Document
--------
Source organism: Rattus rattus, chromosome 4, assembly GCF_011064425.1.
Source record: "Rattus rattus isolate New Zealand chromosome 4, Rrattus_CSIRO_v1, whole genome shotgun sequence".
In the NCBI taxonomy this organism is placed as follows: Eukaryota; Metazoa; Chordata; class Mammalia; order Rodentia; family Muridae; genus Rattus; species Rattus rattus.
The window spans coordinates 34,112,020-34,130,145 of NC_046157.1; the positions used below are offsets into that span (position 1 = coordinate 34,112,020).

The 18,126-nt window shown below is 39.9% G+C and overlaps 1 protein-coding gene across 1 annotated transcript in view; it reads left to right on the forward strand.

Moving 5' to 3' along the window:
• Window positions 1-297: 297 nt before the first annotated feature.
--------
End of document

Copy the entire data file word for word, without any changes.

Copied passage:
Source organism: Rattus rattus, chromosome 4, assembly GCF_011064425.1.
Source record: "Rattus rattus isolate New Zealand chromosome 4, Rrattus_CSIRO_v1, whole genome shotgun sequence".
In the NCBI taxonomy this organism is placed as follows: Eukaryota; Metazoa; Chordata; class Mammalia; order Rodentia; family Muridae; genus Rattus; species Rattus rattus.
The window spans coordinates 34,112,020-34,130,145 of NC_046157.1; the positions used below are offsets into that span (position 1 = coordinate 34,112,020).

The 18,126-nt window shown below is 39.9% G+C and overlaps 1 protein-coding gene across 1 annotated transcript in view; it reads left to right on the forward strand.

Moving 5' to 3' along the window:
• Window positions 1-297: 297 nt before the first annotated feature.